I realize this is a lot of info and probably none of it is shocking. We have found here at least that the key points for staff were, management support, workflow, training based on workflow, follow up project mentoring. The biggest thing was getting people beyond the point of saying "I have to model everything now that I have a modeling tool". Until they got past there it was too daunting of a task for anyone to want to undertake. We looked at our workflows, made changes where it made sense with the future vision being modelling everything but our short term goal being getting everyone on the new tool. So for example the small gas station we do we don't treat the same as our campus expansion. The gas teams have a workflow that has made them very successful at completeing that work and making money on the project. We showed them a couple features in Civil 3D that will help, then said let's maintain much of your workflow. The large more iterative jobs we spend more time showing the teams the power of the dynamic model.
Sorry about the novel. but this is what has worked for us. Another thing we did was look at when we could train when billable time would not be impacted (nights & lunches). I have been amazed at how willing people have been to "donate" their time to learn about the tools they use everyday. Makes you feel good about the commitment the people have to improve themselves.
Thank you for sharing your experience and suggestions. I noted some of the challenges I have faced with management, particularly in regards to having to build models for everything.
Prior to my coming on board here they did not build models at all. As we do primarily site design the typical workflow was to take an architect's site and building layout, hand draw contours and type manually calc'ed spot elevations on it. It is a simple and efficient way to get an initial plan. However as we all know, that approach breaks down when a design needs to be changed. Everything has to be manually recalculated and re-drawn. Also, without models most of the design tools that depend on them (i.e.. cross sections, volumes, slope analysis, stakeout, etc) are useless. As I was used to building models (in LDT) and depended on the models for those reasons, I used them on the projects I worked on. Partly because of the nature of Land Desktop, it took me longer to get an initial design ready and it also took longer to edit and update the models. Consequently management has not been all that impressed with this workflow. They can see and understand the benefits from building models but it hasn't proven to be any more profitable.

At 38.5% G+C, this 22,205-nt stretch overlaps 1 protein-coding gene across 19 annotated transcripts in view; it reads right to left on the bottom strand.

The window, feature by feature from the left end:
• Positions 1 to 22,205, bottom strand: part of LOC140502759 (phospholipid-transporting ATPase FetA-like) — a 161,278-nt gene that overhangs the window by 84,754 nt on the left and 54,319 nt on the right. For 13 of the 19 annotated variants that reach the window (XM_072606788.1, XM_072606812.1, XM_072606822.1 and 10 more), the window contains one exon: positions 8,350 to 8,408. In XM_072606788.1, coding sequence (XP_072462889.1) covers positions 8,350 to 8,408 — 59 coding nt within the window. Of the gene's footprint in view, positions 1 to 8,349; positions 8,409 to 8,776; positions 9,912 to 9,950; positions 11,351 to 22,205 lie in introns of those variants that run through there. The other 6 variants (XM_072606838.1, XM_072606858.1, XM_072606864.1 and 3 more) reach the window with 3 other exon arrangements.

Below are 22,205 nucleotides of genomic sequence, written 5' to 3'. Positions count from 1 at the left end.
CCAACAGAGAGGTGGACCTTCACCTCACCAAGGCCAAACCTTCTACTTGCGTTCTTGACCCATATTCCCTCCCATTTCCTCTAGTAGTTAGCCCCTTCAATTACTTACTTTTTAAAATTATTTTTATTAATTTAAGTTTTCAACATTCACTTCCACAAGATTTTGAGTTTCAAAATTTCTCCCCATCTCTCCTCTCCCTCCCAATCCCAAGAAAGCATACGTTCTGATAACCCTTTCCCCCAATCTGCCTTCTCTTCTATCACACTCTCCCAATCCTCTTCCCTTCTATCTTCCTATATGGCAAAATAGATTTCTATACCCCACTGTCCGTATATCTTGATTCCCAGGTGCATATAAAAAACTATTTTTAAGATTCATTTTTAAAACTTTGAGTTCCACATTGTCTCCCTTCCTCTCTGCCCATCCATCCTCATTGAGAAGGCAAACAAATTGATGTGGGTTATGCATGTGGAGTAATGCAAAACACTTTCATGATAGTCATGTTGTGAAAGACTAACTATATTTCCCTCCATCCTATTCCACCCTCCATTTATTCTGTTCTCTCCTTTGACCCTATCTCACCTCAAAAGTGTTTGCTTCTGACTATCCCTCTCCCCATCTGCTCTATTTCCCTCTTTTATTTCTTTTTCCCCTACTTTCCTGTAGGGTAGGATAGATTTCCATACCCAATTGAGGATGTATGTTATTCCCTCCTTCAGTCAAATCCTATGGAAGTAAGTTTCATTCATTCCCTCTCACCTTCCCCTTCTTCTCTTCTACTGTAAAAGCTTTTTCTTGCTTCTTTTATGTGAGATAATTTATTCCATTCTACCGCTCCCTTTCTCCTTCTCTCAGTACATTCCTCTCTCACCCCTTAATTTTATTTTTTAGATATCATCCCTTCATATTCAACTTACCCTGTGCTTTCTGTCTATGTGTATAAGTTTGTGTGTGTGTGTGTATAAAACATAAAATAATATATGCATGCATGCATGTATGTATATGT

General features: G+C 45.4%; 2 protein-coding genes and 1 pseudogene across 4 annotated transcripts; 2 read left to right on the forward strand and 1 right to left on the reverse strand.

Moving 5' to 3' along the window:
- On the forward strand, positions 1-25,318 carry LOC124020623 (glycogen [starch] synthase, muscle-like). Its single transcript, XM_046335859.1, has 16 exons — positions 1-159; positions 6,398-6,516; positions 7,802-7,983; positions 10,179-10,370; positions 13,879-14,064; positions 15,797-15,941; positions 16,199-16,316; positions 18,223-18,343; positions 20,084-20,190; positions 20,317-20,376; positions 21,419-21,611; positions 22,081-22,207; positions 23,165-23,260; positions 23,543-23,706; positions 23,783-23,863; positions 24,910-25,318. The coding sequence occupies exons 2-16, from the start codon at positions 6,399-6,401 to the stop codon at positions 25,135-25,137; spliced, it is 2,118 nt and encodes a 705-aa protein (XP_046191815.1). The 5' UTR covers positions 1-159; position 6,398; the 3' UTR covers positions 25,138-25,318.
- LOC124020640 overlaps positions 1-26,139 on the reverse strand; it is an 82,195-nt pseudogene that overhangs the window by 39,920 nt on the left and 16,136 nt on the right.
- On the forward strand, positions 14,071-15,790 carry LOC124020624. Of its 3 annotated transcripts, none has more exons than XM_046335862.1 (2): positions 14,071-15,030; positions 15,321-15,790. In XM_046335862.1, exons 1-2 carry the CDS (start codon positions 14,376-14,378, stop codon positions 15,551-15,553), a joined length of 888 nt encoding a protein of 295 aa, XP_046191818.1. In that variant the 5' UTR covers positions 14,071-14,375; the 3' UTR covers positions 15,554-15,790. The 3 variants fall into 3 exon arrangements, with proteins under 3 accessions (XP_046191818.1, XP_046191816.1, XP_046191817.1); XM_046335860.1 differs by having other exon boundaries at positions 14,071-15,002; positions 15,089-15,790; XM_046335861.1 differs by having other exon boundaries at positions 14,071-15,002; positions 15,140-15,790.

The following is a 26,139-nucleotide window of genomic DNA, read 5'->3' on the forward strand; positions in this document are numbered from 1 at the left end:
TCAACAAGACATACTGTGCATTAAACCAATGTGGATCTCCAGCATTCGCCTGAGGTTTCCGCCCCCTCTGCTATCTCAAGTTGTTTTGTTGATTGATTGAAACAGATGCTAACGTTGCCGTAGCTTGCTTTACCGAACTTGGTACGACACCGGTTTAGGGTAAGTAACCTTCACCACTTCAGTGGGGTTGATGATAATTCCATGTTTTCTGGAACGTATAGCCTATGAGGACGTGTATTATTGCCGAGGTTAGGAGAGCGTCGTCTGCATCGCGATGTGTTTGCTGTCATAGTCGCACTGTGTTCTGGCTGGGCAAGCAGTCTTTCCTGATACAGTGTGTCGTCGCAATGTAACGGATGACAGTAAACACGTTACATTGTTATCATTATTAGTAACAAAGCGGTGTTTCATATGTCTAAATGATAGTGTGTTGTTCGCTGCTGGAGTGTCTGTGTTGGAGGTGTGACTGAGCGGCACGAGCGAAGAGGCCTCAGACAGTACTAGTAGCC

Over the years I have been evaluating Civil 3D and Bentley's Power Civil to see if I can find a more efficient way to build these models to benefit from the advantages they bring. Management has been willing to invest in the cost of the software for me but they don't feel it is worthwhile to invest any more in this venture due to the economy. If I can make these tools improve my/our efficiency then they'd be happy but unless they see a significant advantage, they are not going to spend the large sums required to implement it company wide at this time.
So my dilemma is I need to become efficient on my own. It is my hope that by doing so they will see how we can become more efficient and profitable by implementing new technology and thus will be more open to considering the investment required. So far progress has been too slow and the time I have invested has not paid off.
Considering the amount of personal time I have invested in learning all this software (Microstation, Power Civil, Civil 3D and aIl the enhancements to Autocad and Map since 2004), I am exhausted and wishing for some kind of fast track to productivity.
I don't think there's a really easy answer to this question, when you have short-sighted "moneybags".
All I can say is that, about two months ago, we hired on a new C3D Survey Tech at Edward-James Surveying. I've been able to work with her on a continual basis, yet continuing to do my own work (and only working part-time at EJ Surveying, spending half my time working on Quux Software stuff). And she's really an Engineer, not a Surveyor, so I've had to teach a bunch of "Survey" concepts. Yet working with her just a few hours a day over two months, she's far more productive than some of the people in our other office (that I haven't been able to train), even though those others have been using C3D for years.
I may be a bit of an extreme, in that most people don't have someone like me "on-staff", but I've seen how fast I can get a C3D CAD tech up to speed, vs. letting them figure most of it out on their own. In one case, a couple of months makes a highly-skilled C3D tech. In the other, four years makes an average C3D tech who still struggles with many things.
I think my/our strategy is similar to yours in that once I get proficient I would be the in house "go to" person for the rest of staff. The problem is I need a "go to" person myself. Perhaps they should fire me and hire one.